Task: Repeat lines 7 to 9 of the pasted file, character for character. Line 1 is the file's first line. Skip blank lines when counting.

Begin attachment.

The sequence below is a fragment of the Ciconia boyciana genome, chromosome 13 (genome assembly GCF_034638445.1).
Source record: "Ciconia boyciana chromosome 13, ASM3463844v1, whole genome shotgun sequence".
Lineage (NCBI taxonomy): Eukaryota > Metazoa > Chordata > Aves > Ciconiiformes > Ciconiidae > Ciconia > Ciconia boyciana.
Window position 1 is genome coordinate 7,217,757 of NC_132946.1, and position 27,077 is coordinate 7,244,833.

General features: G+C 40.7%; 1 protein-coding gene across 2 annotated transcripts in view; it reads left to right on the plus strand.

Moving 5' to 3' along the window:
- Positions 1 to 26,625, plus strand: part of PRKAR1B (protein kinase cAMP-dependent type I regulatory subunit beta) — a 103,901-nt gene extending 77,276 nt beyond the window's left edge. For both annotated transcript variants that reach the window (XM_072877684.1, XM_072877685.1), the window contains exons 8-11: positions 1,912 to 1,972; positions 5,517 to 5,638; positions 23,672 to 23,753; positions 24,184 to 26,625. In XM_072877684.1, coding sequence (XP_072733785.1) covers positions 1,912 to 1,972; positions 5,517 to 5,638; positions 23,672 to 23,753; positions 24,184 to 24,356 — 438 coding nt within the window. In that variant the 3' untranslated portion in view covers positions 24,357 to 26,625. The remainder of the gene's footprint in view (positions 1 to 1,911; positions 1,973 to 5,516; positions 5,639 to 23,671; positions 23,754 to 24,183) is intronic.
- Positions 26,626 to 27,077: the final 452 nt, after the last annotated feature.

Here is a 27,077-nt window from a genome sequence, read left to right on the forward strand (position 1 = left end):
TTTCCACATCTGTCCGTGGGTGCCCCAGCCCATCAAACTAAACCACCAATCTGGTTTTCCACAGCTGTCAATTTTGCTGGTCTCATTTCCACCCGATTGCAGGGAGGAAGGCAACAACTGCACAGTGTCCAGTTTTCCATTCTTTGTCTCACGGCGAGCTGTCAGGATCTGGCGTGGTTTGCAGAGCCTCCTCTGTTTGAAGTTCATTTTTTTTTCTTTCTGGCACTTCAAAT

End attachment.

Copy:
- Positions 1 to 26,625, plus strand: part of PRKAR1B (protein kinase cAMP-dependent type I regulatory subunit beta) — a 103,901-nt gene extending 77,276 nt beyond the window's left edge. For both annotated transcript variants that reach the window (XM_072877684.1, XM_072877685.1), the window contains exons 8-11: positions 1,912 to 1,972; positions 5,517 to 5,638; positions 23,672 to 23,753; positions 24,184 to 26,625. In XM_072877684.1, coding sequence (XP_072733785.1) covers positions 1,912 to 1,972; positions 5,517 to 5,638; positions 23,672 to 23,753; positions 24,184 to 24,356 — 438 coding nt within the window. In that variant the 3' untranslated portion in view covers positions 24,357 to 26,625. The remainder of the gene's footprint in view (positions 1 to 1,911; positions 1,973 to 5,516; positions 5,639 to 23,671; positions 23,754 to 24,183) is intronic.
- Positions 26,626 to 27,077: the final 452 nt, after the last annotated feature.

Here is a 27,077-nt window from a genome sequence, read left to right on the forward strand (position 1 = left end):